Return of the wrecker

Onlookers watch as a vehicle is towed away on Frederick Street, Port of Spain. - File photo
Onlookers watch as a vehicle is towed away on Frederick Street, Port of Spain. - File photo

Four cars were wrecked in the capital city soon after the return of forcible towing, when the removal of illegally parked vehicles began on May 29. Two of them belonged to police officers.

There had been a long period of leniency, with wrecking sensibly halted during covid restrictions, then continuing for more than three years. In San Fernando, a threat to wreck vehicles to enforce social distancing was quickly dropped in April 2020, as was a plan to resume it in Port of Spain in April 2022.

In August 2023, facing traffic resulting from careless parking in Tobago, head of the police Tobago Division ACP Collis Hazel promised an aggressive return to wrecking to clear up Scarborough traffic, particularly around the ferry docks.

The forcible removal of vehicles is the most manpower-intensive solution to parking-related traffic problems in TT city centres, but more elegant solutions haven’t been effective.

Clamping an immobilising boot to a badly parked vehicle does nothing to solve the problems it’s creating, and ticketing needs to be ramped up to become more efficient than it has proved so far.

Illegal parking carries a fine of $1,000 and three demerit points. Parking tickets, with a cumulative impact on drivers through the demerit system, should be a useful deterrent, but traffic wardens haven’t been ticketing in any decisive way. Is it that they require more training or experience to undertake a responsibility that’s part of their job description?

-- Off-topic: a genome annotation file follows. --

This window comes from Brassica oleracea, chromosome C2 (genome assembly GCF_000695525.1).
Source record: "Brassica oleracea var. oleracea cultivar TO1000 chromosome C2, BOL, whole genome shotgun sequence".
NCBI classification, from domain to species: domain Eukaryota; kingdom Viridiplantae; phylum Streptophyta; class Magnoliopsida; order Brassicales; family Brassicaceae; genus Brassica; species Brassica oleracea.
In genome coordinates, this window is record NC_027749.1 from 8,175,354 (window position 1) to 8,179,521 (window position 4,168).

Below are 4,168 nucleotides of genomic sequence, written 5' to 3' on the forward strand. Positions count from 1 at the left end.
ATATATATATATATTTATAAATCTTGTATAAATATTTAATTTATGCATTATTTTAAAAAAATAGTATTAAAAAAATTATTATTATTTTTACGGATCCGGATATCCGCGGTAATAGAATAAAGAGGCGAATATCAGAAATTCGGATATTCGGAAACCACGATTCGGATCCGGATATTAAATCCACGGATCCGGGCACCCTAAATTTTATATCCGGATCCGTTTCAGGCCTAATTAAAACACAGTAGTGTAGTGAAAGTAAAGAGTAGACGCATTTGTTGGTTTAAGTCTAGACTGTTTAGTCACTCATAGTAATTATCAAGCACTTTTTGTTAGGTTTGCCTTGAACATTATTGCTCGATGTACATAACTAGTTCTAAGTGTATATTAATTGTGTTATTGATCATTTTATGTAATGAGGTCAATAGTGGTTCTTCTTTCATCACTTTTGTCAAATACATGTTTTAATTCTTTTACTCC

On the flip side, there clearly needs to be better city planning to provide more legitimate parking space in congested city centres, because there’s nowhere else for the cars to go.

Some aspects of bad parking are wholly predictable. Businesses that have no parking spaces, retail stores with no designated loading zones and unclear or missing signage are parts of the problem.

Illegal parking is also dangerous, creating traffic that blocks emergency vehicles and essential services like fire hydrants.

Parts of the city that have evolved into social zones, like Ariapita Avenue, have been left to sort out their own issues without city planning intervention, provoking anger among frustrated residents.

From time to time, the wrecker seems to have been weaponised as an instrument of tax collection, with officers hauling away vehicles that create no traffic issues for being an inch over parking-zone markers.

The economy of deploying privately owned wreckers brings its own demands, since there must be revenue to pay for these services.

There’s no question that slackness followed when the country returned to normal, but “bad parking equals wrecker” is an unsatisfactory and short-term solution to a problem that needs considered thinking supported by planning that offers a reasonable, realistic alternative.


"Return of the wrecker"

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